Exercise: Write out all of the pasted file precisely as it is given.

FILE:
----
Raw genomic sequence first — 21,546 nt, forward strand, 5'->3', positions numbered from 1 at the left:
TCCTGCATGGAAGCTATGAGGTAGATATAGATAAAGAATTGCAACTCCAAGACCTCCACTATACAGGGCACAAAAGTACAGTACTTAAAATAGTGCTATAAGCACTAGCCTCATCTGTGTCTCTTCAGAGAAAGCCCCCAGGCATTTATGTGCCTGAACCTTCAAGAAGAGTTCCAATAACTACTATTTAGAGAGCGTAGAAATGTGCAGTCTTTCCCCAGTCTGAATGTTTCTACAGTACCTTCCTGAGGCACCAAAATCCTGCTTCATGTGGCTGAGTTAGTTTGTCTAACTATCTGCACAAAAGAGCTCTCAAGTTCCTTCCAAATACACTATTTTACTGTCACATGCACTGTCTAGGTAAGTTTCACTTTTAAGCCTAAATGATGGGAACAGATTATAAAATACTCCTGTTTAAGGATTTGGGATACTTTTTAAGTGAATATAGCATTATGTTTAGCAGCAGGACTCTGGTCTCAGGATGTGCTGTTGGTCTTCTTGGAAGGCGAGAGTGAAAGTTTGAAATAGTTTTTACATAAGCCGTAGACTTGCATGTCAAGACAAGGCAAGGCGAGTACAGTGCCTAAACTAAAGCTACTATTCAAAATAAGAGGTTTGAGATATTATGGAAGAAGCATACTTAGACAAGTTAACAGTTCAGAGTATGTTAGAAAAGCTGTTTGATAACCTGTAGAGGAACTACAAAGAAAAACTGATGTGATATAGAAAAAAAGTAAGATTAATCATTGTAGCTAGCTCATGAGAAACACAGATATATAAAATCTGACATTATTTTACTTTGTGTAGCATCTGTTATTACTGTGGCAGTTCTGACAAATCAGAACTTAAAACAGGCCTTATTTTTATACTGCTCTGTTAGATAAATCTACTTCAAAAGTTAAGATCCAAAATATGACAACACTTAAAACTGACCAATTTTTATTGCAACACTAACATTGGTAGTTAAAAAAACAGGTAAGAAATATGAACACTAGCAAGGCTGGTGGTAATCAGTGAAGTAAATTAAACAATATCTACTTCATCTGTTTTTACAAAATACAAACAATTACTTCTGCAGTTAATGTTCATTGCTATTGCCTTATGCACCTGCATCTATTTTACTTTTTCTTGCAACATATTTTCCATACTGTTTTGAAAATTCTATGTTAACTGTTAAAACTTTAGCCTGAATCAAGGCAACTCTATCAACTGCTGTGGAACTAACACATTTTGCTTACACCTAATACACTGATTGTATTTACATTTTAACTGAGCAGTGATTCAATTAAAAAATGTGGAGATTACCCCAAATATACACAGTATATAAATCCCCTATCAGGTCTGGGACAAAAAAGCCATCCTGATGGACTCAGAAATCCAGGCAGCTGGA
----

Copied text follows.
Raw genomic sequence first — 21,546 nt, forward strand, 5'->3', positions numbered from 1 at the left:
TCCTGCATGGAAGCTATGAGGTAGATATAGATAAAGAATTGCAACTCCAAGACCTCCACTATACAGGGCACAAAAGTACAGTACTTAAAATAGTGCTATAAGCACTAGCCTCATCTGTGTCTCTTCAGAGAAAGCCCCCAGGCATTTATGTGCCTGAACCTTCAAGAAGAGTTCCAATAACTACTATTTAGAGAGCGTAGAAATGTGCAGTCTTTCCCCAGTCTGAATGTTTCTACAGTACCTTCCTGAGGCACCAAAATCCTGCTTCATGTGGCTGAGTTAGTTTGTCTAACTATCTGCACAAAAGAGCTCTCAAGTTCCTTCCAAATACACTATTTTACTGTCACATGCACTGTCTAGGTAAGTTTCACTTTTAAGCCTAAATGATGGGAACAGATTATAAAATACTCCTGTTTAAGGATTTGGGATACTTTTTAAGTGAATATAGCATTATGTTTAGCAGCAGGACTCTGGTCTCAGGATGTGCTGTTGGTCTTCTTGGAAGGCGAGAGTGAAAGTTTGAAATAGTTTTTACATAAGCCGTAGACTTGCATGTCAAGACAAGGCAAGGCGAGTACAGTGCCTAAACTAAAGCTACTATTCAAAATAAGAGGTTTGAGATATTATGGAAGAAGCATACTTAGACAAGTTAACAGTTCAGAGTATGTTAGAAAAGCTGTTTGATAACCTGTAGAGGAACTACAAAGAAAAACTGATGTGATATAGAAAAAAAGTAAGATTAATCATTGTAGCTAGCTCATGAGAAACACAGATATATAAAATCTGACATTATTTTACTTTGTGTAGCATCTGTTATTACTGTGGCAGTTCTGACAAATCAGAACTTAAAACAGGCCTTATTTTTATACTGCTCTGTTAGATAAATCTACTTCAAAAGTTAAGATCCAAAATATGACAACACTTAAAACTGACCAATTTTTATTGCAACACTAACATTGGTAGTTAAAAAAACAGGTAAGAAATATGAACACTAGCAAGGCTGGTGGTAATCAGTGAAGTAAATTAAACAATATCTACTTCATCTGTTTTTACAAAATACAAACAATTACTTCTGCAGTTAATGTTCATTGCTATTGCCTTATGCACCTGCATCTATTTTACTTTTTCTTGCAACATATTTTCCATACTGTTTTGAAAATTCTATGTTAACTGTTAAAACTTTAGCCTGAATCAAGGCAACTCTATCAACTGCTGTGGAACTAACACATTTTGCTTACACCTAATACACTGATTGTATTTACATTTTAACTGAGCAGTGATTCAATTAAAAAATGTGGAGATTACCCCAAATATACACAGTATATAAATCCCCTATCAGGTCTGGGACAAAAAAGCCATCCTGATGGACTCAGAAATCCAGGCAGCTGGA